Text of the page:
by Marion Nestle
Mar 19 2009

Food lobbying and its consequences

My NYU Department developed programs in Food Studies based on the premise that food is so central to the human condition that studying it is a great way to get into much larger social questions.   I’ve just found a terrific example in the April 9 New York Review of Books in which Michael Tomasky reviews So Damn Much Money: The Triumph of Lobbying and the Corrosion of American Goverment, by Robert G. Kaiser. I immediately ordered a copy.

According to the review, the book chronicles events in the history of a Washington, DC lobbying firm, Schlossberg – Cassidy, run by former staff members of  Senate Select Committee on Nutrition and Human Needs, chaired by George McGovern (Dem-SD).  The firm parlayed its thorough knowledge of food assistance programs into a consulting practice devoted to helping corporations deal with pesky regulations and policies that affect agriculture, food, nutrition, and health.  To give just one example: the firm’s first academic client was Jean Mayer, the nutritionist president of Tufts University.  He recruited the firm to get Congress to appropriate $27 million for a national nutrition center at Tufts.  The result is the USDA Human Nutrition Research Center on Aging at Tufts University.

But this first earmark set a precedent that led to today’s deeply corrupt system of rampant congressional earmarks,  election campaign contributions, dependence on polls and focus groups, and climate of political partisanship.

A book about food lobbying and its larger political and social consequences!  I can’t wait to read it.

Comments

It sounds like that book will be full of great fodder against lobbyists. I can’t wait to read it.

Is there such thing as a ‘good’ lobbyist?

  • TSR
  • March 19, 2009
  • 10:03 pm

Hi Marion,
Thanks so much for everything you’re doing.
Just got an e-mail about the Food Safety Modernization Act of 2009: HR 875 — and I’m kind of terrified. I have been checking out many different sources online — this does indeed seem to be something to be very scared about and very real. Would you mind offering your expertise and expertise to shed a little more light on what’s happening with this bill and what you see as its potential impact?

  • Jon
  • March 20, 2009
  • 12:19 pm

I actually deconstructed my elementary school nutrition plan as a child, pointing out that studies had shown that any cholesterol reduction as a result of margarine was a reduction in HDL, and that any idiot could see the connection between carbohydrates and diabetes. (And of course, I still didn’t get how we were supposed to get skinnier by eating more carbohydrates, since carbohydrates contain calories.) You could actually see the interests behind our nutrition classes; my own theory was that junk food interests were behind them.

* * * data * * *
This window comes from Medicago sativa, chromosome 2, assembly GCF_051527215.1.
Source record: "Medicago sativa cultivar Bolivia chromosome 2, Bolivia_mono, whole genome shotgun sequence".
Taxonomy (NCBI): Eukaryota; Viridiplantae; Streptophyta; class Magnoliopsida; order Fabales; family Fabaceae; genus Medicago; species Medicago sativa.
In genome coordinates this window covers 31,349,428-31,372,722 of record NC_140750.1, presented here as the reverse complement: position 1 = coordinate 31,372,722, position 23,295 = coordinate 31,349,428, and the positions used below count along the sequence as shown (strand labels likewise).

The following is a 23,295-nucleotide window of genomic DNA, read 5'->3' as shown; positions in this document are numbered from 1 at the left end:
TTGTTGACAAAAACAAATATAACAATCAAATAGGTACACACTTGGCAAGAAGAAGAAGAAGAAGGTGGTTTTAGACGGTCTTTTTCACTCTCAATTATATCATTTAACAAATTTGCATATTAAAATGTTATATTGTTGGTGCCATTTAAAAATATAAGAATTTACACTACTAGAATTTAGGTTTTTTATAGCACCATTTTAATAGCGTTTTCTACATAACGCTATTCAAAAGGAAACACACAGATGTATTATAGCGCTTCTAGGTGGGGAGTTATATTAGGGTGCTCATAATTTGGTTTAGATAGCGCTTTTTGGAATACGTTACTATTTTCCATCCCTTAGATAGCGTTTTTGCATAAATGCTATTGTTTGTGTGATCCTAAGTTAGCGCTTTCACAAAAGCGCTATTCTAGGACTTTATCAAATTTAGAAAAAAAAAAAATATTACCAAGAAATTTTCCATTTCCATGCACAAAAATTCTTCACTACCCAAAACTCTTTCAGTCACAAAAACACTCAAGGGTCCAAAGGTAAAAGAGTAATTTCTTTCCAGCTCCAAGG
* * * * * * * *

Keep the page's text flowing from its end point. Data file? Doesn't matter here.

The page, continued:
Another example is GMOs. GMOs are either 1) so substantively different that they deserve a patent, or 2) substantively identical to wildtypes and thus not needing labeling, depending on which bureaucracy is being lobbied today.

You can find other examples.

  • sid
  • March 20, 2009
  • 3:57 pm

for a (so-called) free-market country, the companies and the politicians of the US of A sure have a close and mutually beneficial relationship. No where does this get more insane than agriculture. (although banking was catching up fast until recent events overtook the lack of oversight-as-a-desirable-thing lobbying effort)

Love your blog and your books. Keep up the good work.

  • BA
  • March 23, 2009
  • 6:56 am

George McGovern is the great former senator of the state of South Dakota, not Minnesota.

Minnesota is home to Hubert Humphrey, Walter Mondale and Paul Wellstone (and soon to be Al Franken).

Just a small nit pick

I’m a long-time organic gardener and master gardener. I currently help coordinate a new project on organic gardening with a local high school outside of Wash DC. Some of the kids volunteer just to put in service hour requirement but some get drawn into the organic concept and how food is marketed by the big corps. We are in our second year and are beginning to grow enough to share it with the school’s culinary classes and eventually, the entire cafeteria.

Just found your blog from the NY Times article. Loving it.

-brad

Marion Nestle
  • Marion
  • March 23, 2009
  • 8:38 am

@Brad–Thanks so much for the correction. I knew that, of course, and am totally embarrassed. Will fix immediately. Thanks for the sharp eyes! And for your truly important work with kids!

Individuals are already granted the right to freedom of speech. Do you think it was unfair of the Supreme Court to allow Corporations, Freedom of Speech through allowing unlimited campaign contributions?
Corporations are made up of individuals with a goal to financially promote the corporation, each already has their own freedoms, but now collectively it seems they have MORE rights to promote their cause of financial gain.

I believe Congress needs to step in and get money out of politics–or at least undo what the Supreme Court has done:

You can take action:
http://www.change.org/actions/view/pass_legislation_to_get_corporate_money_out_of_politics
Speack to your legislators!

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